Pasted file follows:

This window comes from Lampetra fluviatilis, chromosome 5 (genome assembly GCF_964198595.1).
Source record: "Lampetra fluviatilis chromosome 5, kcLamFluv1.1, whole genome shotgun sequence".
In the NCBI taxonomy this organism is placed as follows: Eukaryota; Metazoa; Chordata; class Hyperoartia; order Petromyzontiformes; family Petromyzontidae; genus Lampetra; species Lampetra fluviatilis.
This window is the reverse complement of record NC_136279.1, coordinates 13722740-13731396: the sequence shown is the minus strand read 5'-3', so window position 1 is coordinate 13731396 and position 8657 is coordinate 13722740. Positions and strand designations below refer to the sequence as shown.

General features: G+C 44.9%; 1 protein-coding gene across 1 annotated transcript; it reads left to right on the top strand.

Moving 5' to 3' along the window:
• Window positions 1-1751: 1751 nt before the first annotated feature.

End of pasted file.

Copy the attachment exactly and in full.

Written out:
This window comes from Lampetra fluviatilis, chromosome 5 (genome assembly GCF_964198595.1).
Source record: "Lampetra fluviatilis chromosome 5, kcLamFluv1.1, whole genome shotgun sequence".
In the NCBI taxonomy this organism is placed as follows: Eukaryota; Metazoa; Chordata; class Hyperoartia; order Petromyzontiformes; family Petromyzontidae; genus Lampetra; species Lampetra fluviatilis.
This window is the reverse complement of record NC_136279.1, coordinates 13722740-13731396: the sequence shown is the minus strand read 5'-3', so window position 1 is coordinate 13731396 and position 8657 is coordinate 13722740. Positions and strand designations below refer to the sequence as shown.

General features: G+C 44.9%; 1 protein-coding gene across 1 annotated transcript; it reads left to right on the top strand.

Moving 5' to 3' along the window:
• Window positions 1-1751: 1751 nt before the first annotated feature.